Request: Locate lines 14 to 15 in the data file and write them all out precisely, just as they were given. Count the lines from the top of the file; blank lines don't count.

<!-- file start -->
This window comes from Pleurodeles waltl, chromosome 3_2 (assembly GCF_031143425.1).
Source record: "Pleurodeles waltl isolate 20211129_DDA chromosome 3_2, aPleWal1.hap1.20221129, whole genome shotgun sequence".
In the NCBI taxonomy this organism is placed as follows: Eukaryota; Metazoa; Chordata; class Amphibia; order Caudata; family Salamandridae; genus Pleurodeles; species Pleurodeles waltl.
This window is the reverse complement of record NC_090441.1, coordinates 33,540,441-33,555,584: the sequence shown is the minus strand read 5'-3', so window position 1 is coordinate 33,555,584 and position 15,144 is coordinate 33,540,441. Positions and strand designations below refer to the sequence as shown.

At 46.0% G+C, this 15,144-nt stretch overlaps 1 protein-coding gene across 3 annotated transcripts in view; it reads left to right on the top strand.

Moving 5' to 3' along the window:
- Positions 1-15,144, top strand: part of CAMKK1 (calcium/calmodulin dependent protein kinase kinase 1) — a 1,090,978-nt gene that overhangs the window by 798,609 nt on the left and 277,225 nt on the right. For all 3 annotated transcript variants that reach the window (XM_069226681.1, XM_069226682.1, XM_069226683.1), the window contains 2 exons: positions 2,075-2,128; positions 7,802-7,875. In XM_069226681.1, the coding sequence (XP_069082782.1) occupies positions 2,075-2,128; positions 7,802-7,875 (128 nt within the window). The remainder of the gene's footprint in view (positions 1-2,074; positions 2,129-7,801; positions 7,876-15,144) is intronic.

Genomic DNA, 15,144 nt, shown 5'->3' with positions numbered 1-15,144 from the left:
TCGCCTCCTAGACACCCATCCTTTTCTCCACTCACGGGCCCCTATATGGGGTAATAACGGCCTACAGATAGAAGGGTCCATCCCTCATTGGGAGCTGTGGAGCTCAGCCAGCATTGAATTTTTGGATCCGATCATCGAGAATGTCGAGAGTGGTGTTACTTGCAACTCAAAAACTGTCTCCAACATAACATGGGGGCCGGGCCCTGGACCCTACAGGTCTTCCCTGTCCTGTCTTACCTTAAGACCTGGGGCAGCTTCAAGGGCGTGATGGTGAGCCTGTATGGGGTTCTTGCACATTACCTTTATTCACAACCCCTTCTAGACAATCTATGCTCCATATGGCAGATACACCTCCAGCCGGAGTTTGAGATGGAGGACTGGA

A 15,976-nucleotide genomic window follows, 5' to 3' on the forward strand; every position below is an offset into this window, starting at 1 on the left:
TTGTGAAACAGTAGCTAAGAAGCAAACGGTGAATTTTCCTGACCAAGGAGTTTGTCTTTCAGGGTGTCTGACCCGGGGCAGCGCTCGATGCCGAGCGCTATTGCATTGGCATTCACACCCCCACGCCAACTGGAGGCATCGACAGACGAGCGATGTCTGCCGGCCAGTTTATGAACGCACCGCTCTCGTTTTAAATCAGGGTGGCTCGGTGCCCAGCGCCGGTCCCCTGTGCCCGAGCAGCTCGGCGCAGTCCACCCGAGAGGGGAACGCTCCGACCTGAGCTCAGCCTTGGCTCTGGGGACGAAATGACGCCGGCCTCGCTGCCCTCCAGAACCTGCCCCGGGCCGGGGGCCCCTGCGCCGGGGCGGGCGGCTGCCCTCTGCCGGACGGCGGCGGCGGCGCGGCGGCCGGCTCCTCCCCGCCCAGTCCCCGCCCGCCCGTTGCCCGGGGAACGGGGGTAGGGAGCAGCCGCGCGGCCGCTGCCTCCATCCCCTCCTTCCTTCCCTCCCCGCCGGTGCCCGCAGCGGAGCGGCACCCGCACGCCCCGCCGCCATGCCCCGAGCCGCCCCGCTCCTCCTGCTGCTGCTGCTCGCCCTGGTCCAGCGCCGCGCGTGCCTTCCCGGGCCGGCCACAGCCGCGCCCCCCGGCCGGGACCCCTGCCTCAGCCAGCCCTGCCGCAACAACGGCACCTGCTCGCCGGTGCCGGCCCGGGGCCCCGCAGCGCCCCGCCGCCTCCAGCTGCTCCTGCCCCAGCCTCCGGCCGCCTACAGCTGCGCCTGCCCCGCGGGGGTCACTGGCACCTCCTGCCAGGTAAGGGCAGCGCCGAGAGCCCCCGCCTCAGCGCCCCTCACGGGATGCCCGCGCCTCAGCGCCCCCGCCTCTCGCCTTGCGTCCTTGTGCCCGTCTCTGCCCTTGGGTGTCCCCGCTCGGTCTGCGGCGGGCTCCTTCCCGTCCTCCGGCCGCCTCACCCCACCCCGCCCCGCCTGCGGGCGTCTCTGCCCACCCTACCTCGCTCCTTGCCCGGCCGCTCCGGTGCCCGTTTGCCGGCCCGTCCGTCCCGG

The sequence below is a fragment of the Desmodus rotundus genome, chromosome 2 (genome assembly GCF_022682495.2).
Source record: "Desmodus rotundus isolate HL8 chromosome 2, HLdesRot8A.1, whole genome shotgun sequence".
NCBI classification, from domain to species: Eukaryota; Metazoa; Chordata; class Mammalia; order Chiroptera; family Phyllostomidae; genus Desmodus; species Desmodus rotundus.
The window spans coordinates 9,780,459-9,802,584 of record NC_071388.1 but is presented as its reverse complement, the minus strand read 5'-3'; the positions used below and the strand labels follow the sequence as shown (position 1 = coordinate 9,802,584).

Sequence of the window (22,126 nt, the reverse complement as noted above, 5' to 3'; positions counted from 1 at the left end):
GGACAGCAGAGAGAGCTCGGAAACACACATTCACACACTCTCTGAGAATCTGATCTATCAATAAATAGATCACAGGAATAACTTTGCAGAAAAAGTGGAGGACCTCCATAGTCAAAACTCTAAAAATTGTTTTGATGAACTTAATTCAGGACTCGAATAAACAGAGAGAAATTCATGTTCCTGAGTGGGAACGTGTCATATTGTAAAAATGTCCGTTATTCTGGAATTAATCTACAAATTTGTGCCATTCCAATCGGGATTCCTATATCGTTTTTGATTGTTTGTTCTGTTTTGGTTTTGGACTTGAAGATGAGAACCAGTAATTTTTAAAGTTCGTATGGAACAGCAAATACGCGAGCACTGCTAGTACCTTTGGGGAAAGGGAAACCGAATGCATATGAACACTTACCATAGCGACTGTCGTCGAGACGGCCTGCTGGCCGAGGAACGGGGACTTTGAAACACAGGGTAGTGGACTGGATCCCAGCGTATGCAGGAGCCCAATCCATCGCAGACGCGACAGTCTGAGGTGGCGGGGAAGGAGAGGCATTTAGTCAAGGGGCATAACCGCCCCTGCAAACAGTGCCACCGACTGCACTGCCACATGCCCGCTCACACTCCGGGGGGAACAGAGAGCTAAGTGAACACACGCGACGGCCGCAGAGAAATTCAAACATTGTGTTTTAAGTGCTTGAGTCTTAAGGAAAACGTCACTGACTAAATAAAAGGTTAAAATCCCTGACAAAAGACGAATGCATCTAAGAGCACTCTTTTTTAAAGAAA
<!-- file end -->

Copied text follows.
NCBI classification, from domain to species: Eukaryota; Metazoa; Chordata; class Mammalia; order Chiroptera; family Phyllostomidae; genus Desmodus; species Desmodus rotundus.
The window spans coordinates 9,780,459-9,802,584 of record NC_071388.1 but is presented as its reverse complement, the minus strand read 5'-3'; the positions used below and the strand labels follow the sequence as shown (position 1 = coordinate 9,802,584).